There. End of post.
OK, not really.
What, exactly, is a “clean” wine? Hell if I know. There is no legal, or even standard, definition. The only consistent thing about “clean” wine is that no one can agree on what it is. People can’t agree whether it’s a trend or a movement, bullshit or commercial genius. As near as I can tell, “clean” wine is supposed to be a wine made from some combination of sustainable, organic, or biodynamically grown grapes, with minimal intervention in the winery. Basically, it’s the idea that wine should be made in a vineyard, not a laboratory.
Right. That sounds like any high-quality wine made with thoughtfully grown grapes, by reputable producers, in small(ish) quantities. These wines are already “clean”. They don’t need a celebrity or a wellness maven to tell you they are.
The world doesn’t need “clean” wines. They already exist.
Wine Twitter went berserk last week after Cameron Diaz launched her “clean” Avaline wines, and then this quote (and it’s a doozy) from Michelle Feldman, co-founder of Good Clean Wine, appeared in Business Insider:
“I look for wines with vintage year on the label. Natural wines will include the year it was harvested, grape variety, and the region it was grown on the label. Regular wines can’t claim a vintage, region, nor grape because they’ve been made with a medley of unnatural ingredients.”
Actual footage of my reaction:
Admittedly, wine has a bit of a transparency problem, because wine labels aren’t required to list ingredients. And that’s a valid issue to raise. But at a minimum, all wine label in the US are required to list a producer name, vintage date, grape variety, and region of origin on the label.
Additionally, American wines are required to list the bottler, city and state on the label. Most often, you’ll see this as “Produced and Bottled by”. Imported wines are required to list the name and address of the importer on the label.
Look for the words, produced and bottled by on the back of the label (these are bottles I grabbed from my wine stash at random to illustrate):
It’s important to point out that neither Avaline nor Good Clean Wine are wineries — they’re brands. They’re made in a winery somewhere outside of the United States (Avaline white is made in Spain and the Rosé is made in Provence; the Good Clean wines are all made in Italy), but we don’t know exactly where or by whom. Then they are shipped back to, marketed, and only available in, the United States.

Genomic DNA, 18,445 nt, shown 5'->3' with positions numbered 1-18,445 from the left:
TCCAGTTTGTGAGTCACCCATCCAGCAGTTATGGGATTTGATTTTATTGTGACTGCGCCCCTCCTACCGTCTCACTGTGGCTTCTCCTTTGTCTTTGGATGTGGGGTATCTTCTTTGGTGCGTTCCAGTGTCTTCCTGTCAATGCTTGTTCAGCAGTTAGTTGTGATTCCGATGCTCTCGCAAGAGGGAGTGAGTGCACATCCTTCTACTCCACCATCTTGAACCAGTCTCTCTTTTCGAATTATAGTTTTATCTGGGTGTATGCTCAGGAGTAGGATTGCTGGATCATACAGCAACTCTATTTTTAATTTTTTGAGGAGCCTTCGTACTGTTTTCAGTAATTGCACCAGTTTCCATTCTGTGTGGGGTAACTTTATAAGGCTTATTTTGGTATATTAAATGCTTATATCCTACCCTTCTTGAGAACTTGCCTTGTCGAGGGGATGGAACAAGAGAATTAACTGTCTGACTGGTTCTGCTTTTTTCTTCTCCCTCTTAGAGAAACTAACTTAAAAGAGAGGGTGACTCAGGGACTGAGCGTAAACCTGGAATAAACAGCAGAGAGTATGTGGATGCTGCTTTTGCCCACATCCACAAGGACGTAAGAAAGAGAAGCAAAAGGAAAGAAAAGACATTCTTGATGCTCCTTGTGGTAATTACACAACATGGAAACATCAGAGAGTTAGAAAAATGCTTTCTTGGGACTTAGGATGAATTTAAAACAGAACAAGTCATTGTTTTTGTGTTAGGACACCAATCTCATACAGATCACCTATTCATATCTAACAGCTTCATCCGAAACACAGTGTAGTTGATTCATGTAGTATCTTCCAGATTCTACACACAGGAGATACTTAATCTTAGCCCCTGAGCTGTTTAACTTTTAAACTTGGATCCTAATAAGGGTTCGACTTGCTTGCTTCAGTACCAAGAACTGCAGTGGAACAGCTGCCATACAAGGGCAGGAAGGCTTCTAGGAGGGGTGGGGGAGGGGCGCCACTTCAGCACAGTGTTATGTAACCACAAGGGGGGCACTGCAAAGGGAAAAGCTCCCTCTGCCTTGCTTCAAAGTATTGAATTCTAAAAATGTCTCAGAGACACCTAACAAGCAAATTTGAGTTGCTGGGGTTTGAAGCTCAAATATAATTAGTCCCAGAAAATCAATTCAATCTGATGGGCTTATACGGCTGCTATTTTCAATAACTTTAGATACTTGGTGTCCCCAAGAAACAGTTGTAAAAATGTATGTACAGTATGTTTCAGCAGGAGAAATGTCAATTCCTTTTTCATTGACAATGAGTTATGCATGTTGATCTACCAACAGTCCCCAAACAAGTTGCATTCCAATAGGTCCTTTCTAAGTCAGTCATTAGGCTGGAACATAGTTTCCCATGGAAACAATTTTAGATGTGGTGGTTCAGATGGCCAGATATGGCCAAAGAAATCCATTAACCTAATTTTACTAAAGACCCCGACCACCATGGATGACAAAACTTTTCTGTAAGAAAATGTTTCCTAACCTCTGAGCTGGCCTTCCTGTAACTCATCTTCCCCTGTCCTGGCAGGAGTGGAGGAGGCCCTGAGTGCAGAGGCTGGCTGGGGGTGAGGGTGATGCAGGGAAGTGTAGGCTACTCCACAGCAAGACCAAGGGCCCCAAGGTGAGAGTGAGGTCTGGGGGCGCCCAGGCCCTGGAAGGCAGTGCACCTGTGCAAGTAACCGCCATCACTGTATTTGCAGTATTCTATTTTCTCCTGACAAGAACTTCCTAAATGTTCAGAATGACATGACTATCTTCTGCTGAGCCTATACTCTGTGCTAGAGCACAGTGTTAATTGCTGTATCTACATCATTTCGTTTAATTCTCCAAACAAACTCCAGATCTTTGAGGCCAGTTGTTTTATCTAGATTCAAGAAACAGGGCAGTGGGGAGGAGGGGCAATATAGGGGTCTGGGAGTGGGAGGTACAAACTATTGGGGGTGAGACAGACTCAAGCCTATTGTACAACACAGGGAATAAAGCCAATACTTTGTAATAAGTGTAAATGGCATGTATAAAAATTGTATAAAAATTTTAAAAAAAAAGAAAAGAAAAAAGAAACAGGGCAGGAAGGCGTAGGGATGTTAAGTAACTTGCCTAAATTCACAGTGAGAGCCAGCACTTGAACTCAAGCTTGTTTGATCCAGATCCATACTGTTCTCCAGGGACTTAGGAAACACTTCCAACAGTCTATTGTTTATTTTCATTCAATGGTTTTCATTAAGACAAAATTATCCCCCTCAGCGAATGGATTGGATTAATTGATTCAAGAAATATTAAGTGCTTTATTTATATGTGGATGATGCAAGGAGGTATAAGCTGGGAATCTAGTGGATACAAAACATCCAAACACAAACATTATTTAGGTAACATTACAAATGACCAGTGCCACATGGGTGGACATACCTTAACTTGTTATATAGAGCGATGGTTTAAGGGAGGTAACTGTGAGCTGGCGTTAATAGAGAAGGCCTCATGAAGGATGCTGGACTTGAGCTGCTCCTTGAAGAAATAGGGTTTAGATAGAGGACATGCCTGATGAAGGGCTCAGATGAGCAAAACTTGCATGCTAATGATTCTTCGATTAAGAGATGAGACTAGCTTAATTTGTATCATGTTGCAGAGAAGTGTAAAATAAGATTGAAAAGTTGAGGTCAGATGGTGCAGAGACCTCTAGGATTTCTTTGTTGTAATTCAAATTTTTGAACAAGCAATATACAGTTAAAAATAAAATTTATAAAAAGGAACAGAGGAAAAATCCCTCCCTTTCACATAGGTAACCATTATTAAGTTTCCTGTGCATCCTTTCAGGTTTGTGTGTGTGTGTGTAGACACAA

The Avaline bottle lists the importer (itself), but nothing to indicate where the wine was produced and bottled other than, “Product of Spain”.
Labels aside, I’m uncomfortable with the clean/natural wine marketing implication that if you aren’t drinking “clean” wines, you’re drinking dirty, polluted, toxic ones. “Clean” wine is virtue signaling at its worst, and it’s simply not true.
At the end of the day, clean wine is business. Avaline and Good Clean Wine didn’t launch because these folks feel some kind of moral obligation to be the ingredient police (btw, they don’t list all their ingredients on the labels, either). They’re capitalizing on a trend. Or a movement. Or whatever the hell this is. And hoping to make piles of money.
“Clean” wines aren’t marketed to to wine professionals. I’ve studied wine for years. And I have an advantage over other wine consumers in that I know what, and where, to look for quality wines. “Clean” wines are being marketed to folks who might genuinely want to buy carefully made wines, but don’t know where to start looking.
A good starting point (but my no means the only point) is technical (aka tech) sheets. If transparency, provenance and quality are important to you, before you buy a wine, take 45 seconds and look up the wine on your smartphone. If you can’t find a tech sheet (sometimes they’re called fact sheets) on the winery’s website, be at least somewhat skeptical. If you can’t find a winery name or a listed winery doesn’t have a website at all, be highly skeptical.
Tech sheets give you all sorts of valuable information — at a minimum, they tell you where the wine was made, which grape varieties were used, when and how the grapes were harvested, what kind of soils the grapes were grown in, farming and irrigation practices, how much wine was made, how it was pressed, how it was fermented, how it’s been stored/aged, how it was fined/filtered, whether SO2 was added, how much alcohol, residual sugar, total acidity, and pH levels.
Sometimes, there isn’t so much a tech sheet as there is a little blurb on “technical data”. But there should be at least some information available on either the winery’s website or on the distributor’s website. Also (just a heads-up), it can sometimes be a challenge to find tech sheets for wines at some of the smaller wineries outside of the US. And if you do find them, sometimes they aren’t in available English.
Good Clean Wine? No tech sheet. Cameron Diaz’ Avaline? No tech sheet.
I’m 100% for buying wine made in a vineyard, not a laboratory. But wine produced from thoughtfully grown grapes, made by a small or medium sized wineries who genuinely care about their craft, will satisfy that goal in spades. You don’t have to buy a wine that says it’s “clean” to drink one.